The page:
When ReadWrite last caught up with Foursquare CEO Dennis Crowley in the company's San Francisco office in late August, he proudly showed off a map of the city—a secret map, he said, that only Foursquare could build, from the data his users feed it by announcing their location to their friends.
On Wednesday afternoon, Foursquare rolled out a product built on that map—real-time recommendations for iPhone users of local businesses.
All Over The Map
It's a careful, perhaps even overly cautious, extension of moves Foursquare has been making into anticipatory computing for some time. Earlier this year, Foursquare began testing local recommendations for Android users. And before that, it had subtly introduced check-in recommendations in its apps with a blue bar—taking a guess at where users were based on the accumulation of location data it's built.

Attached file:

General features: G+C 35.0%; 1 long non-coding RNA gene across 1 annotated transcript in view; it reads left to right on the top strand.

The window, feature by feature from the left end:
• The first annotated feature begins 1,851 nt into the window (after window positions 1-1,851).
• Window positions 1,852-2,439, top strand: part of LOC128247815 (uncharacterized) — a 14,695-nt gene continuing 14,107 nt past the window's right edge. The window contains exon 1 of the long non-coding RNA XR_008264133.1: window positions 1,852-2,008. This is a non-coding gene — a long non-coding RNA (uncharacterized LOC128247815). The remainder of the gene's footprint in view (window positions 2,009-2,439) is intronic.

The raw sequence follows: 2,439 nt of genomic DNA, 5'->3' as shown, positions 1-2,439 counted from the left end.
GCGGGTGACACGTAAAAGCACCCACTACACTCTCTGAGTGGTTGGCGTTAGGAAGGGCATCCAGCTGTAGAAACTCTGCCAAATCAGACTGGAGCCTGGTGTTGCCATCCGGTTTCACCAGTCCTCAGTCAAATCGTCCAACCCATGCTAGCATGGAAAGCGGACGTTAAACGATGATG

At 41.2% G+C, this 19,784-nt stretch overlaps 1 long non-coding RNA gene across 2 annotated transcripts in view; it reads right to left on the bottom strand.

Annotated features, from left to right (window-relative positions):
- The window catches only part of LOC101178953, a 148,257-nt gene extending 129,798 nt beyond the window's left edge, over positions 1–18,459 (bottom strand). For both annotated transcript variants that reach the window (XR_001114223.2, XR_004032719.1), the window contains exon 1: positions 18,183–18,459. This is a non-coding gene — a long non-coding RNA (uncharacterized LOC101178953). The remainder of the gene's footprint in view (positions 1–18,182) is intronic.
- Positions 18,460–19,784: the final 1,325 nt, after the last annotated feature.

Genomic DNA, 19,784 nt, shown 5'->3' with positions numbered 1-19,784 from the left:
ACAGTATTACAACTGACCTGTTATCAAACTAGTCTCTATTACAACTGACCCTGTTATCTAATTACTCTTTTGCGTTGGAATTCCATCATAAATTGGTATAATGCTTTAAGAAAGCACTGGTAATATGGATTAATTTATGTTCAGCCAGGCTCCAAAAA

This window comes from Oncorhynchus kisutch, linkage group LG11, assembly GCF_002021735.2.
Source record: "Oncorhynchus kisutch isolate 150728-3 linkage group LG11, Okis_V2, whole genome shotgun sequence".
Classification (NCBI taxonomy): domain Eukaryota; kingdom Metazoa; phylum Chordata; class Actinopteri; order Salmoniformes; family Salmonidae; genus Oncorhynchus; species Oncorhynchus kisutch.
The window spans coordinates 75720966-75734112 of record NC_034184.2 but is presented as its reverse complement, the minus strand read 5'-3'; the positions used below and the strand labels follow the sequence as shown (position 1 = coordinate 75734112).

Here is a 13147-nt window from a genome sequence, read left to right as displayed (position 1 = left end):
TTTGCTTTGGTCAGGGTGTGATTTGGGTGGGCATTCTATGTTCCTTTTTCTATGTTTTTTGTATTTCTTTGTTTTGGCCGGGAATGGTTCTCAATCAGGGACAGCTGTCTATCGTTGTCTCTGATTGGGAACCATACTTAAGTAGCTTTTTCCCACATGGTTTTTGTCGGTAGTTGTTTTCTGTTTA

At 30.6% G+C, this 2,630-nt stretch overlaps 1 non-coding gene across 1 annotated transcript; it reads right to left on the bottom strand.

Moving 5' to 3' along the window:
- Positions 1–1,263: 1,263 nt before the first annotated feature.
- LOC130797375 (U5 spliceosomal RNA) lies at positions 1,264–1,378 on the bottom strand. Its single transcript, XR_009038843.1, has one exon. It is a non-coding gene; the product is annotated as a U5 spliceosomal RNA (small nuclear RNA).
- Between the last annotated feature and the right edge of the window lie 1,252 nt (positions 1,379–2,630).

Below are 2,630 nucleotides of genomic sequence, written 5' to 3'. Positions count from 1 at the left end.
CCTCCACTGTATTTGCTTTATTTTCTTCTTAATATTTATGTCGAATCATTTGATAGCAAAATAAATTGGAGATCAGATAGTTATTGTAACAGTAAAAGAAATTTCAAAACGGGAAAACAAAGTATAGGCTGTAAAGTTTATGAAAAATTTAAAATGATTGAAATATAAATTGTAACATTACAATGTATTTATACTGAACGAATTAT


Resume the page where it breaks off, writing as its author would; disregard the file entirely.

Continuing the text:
That guesswork is a product of Foursquare's map, which adjusts itself over the course of the day to tie a user's physical location to a nearby business. It's not as easy as it sounds, especially in dense cities and malls. In locales where businesses are stacked on top of each other, it's not a simple matter of latitude and longitude.
The new recommendation feature also mines users' tips about local businesses for the specifics of a recommendation—for example, a specific sushi roll to order at a Japanese restaurant.
Ringing The Cash Register
Where this gets interesting is the money-making potential. By beginning to guide users to businesses without waiting for them to search, Foursquare no longer just measures intent—it can shape it. And that could be lucrative for Foursquare's still-nascent advertising business.
Alternatively, it could simply make Foursquare a more attractive acquisition for the likes of Apple or Google—or even PayPal, as ReadWrite has suggested. Services like Google Now and Siri are raising mobile users' expectations: They are increasingly unwilling to trudge through long lists of search results, and instead just want the right answer.
It's a high-stakes bet for Foursquare, which raised $41 million in debt financing earlier this year, and is hence under pressure to turn its location app into a big business. But this latest move suggests Crowley has a map to his destination. Now he just has to get his company there.